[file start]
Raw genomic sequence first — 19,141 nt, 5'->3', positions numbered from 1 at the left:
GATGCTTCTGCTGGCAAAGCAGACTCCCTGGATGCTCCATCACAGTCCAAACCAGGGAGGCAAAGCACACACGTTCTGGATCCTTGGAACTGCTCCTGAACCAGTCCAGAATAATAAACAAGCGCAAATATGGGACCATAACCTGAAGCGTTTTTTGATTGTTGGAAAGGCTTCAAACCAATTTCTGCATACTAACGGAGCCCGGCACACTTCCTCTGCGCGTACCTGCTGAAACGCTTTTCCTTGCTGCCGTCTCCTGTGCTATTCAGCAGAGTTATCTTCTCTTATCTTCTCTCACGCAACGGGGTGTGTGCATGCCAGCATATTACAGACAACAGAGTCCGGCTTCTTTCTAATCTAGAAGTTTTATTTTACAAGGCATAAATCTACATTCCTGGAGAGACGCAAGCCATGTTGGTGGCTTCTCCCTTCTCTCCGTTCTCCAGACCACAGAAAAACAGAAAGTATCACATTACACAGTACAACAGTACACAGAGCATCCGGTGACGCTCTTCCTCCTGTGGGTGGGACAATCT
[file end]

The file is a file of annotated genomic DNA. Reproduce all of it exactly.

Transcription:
Raw genomic sequence first — 19,141 nt, 5'->3', positions numbered from 1 at the left:
GATGCTTCTGCTGGCAAAGCAGACTCCCTGGATGCTCCATCACAGTCCAAACCAGGGAGGCAAAGCACACACGTTCTGGATCCTTGGAACTGCTCCTGAACCAGTCCAGAATAATAAACAAGCGCAAATATGGGACCATAACCTGAAGCGTTTTTTGATTGTTGGAAAGGCTTCAAACCAATTTCTGCATACTAACGGAGCCCGGCACACTTCCTCTGCGCGTACCTGCTGAAACGCTTTTCCTTGCTGCCGTCTCCTGTGCTATTCAGCAGAGTTATCTTCTCTTATCTTCTCTCACGCAACGGGGTGTGTGCATGCCAGCATATTACAGACAACAGAGTCCGGCTTCTTTCTAATCTAGAAGTTTTATTTTACAAGGCATAAATCTACATTCCTGGAGAGACGCAAGCCATGTTGGTGGCTTCTCCCTTCTCTCCGTTCTCCAGACCACAGAAAAACAGAAAGTATCACATTACACAGTACAACAGTACACAGAGCATCCGGTGACGCTCTTCCTCCTGTGGGTGGGACAATCT